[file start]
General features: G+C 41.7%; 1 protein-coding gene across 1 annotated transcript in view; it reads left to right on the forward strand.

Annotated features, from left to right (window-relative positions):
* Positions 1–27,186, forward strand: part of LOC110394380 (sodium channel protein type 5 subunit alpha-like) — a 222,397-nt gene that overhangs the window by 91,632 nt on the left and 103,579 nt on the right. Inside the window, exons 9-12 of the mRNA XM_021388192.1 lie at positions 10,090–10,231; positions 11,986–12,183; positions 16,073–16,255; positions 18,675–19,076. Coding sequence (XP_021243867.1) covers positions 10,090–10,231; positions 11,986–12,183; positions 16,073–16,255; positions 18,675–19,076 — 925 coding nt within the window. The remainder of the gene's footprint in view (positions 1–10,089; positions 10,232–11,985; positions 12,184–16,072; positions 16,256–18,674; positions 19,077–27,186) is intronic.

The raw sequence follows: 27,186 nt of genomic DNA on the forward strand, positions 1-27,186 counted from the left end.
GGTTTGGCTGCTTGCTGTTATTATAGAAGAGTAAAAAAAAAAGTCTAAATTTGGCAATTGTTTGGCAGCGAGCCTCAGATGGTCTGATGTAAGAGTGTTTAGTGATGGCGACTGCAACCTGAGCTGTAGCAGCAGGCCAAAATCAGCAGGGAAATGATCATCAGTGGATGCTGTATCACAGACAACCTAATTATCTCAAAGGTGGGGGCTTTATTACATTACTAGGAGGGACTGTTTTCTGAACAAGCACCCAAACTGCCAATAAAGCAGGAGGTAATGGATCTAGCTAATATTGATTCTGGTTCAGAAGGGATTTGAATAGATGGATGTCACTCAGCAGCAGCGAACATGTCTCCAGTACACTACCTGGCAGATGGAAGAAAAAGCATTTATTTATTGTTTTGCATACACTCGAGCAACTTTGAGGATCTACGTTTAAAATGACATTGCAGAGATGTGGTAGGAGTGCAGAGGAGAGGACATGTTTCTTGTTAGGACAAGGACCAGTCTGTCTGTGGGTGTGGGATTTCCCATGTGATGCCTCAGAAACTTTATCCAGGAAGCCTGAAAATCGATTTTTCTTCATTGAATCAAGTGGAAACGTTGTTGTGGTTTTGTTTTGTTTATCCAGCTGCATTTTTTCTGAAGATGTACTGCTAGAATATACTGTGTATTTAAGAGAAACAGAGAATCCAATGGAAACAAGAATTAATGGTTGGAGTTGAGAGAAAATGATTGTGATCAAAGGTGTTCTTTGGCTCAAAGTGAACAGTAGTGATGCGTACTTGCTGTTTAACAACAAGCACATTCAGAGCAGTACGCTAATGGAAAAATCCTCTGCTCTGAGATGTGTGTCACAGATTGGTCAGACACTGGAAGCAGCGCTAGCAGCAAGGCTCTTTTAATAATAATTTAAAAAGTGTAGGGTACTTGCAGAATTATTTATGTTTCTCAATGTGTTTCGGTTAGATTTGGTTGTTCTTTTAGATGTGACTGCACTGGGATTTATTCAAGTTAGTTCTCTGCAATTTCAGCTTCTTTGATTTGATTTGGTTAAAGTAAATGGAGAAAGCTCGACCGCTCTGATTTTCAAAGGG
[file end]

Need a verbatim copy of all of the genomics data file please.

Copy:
General features: G+C 41.7%; 1 protein-coding gene across 1 annotated transcript in view; it reads left to right on the forward strand.

Annotated features, from left to right (window-relative positions):
* Positions 1–27,186, forward strand: part of LOC110394380 (sodium channel protein type 5 subunit alpha-like) — a 222,397-nt gene that overhangs the window by 91,632 nt on the left and 103,579 nt on the right. Inside the window, exons 9-12 of the mRNA XM_021388192.1 lie at positions 10,090–10,231; positions 11,986–12,183; positions 16,073–16,255; positions 18,675–19,076. Coding sequence (XP_021243867.1) covers positions 10,090–10,231; positions 11,986–12,183; positions 16,073–16,255; positions 18,675–19,076 — 925 coding nt within the window. The remainder of the gene's footprint in view (positions 1–10,089; positions 10,232–11,985; positions 12,184–16,072; positions 16,256–18,674; positions 19,077–27,186) is intronic.

The raw sequence follows: 27,186 nt of genomic DNA on the forward strand, positions 1-27,186 counted from the left end.
GGTTTGGCTGCTTGCTGTTATTATAGAAGAGTAAAAAAAAAAGTCTAAATTTGGCAATTGTTTGGCAGCGAGCCTCAGATGGTCTGATGTAAGAGTGTTTAGTGATGGCGACTGCAACCTGAGCTGTAGCAGCAGGCCAAAATCAGCAGGGAAATGATCATCAGTGGATGCTGTATCACAGACAACCTAATTATCTCAAAGGTGGGGGCTTTATTACATTACTAGGAGGGACTGTTTTCTGAACAAGCACCCAAACTGCCAATAAAGCAGGAGGTAATGGATCTAGCTAATATTGATTCTGGTTCAGAAGGGATTTGAATAGATGGATGTCACTCAGCAGCAGCGAACATGTCTCCAGTACACTACCTGGCAGATGGAAGAAAAAGCATTTATTTATTGTTTTGCATACACTCGAGCAACTTTGAGGATCTACGTTTAAAATGACATTGCAGAGATGTGGTAGGAGTGCAGAGGAGAGGACATGTTTCTTGTTAGGACAAGGACCAGTCTGTCTGTGGGTGTGGGATTTCCCATGTGATGCCTCAGAAACTTTATCCAGGAAGCCTGAAAATCGATTTTTCTTCATTGAATCAAGTGGAAACGTTGTTGTGGTTTTGTTTTGTTTATCCAGCTGCATTTTTTCTGAAGATGTACTGCTAGAATATACTGTGTATTTAAGAGAAACAGAGAATCCAATGGAAACAAGAATTAATGGTTGGAGTTGAGAGAAAATGATTGTGATCAAAGGTGTTCTTTGGCTCAAAGTGAACAGTAGTGATGCGTACTTGCTGTTTAACAACAAGCACATTCAGAGCAGTACGCTAATGGAAAAATCCTCTGCTCTGAGATGTGTGTCACAGATTGGTCAGACACTGGAAGCAGCGCTAGCAGCAAGGCTCTTTTAATAATAATTTAAAAAGTGTAGGGTACTTGCAGAATTATTTATGTTTCTCAATGTGTTTCGGTTAGATTTGGTTGTTCTTTTAGATGTGACTGCACTGGGATTTATTCAAGTTAGTTCTCTGCAATTTCAGCTTCTTTGATTTGATTTGGTTAAAGTAAATGGAGAAAGCTCGACCGCTCTGATTTTCAAAGGG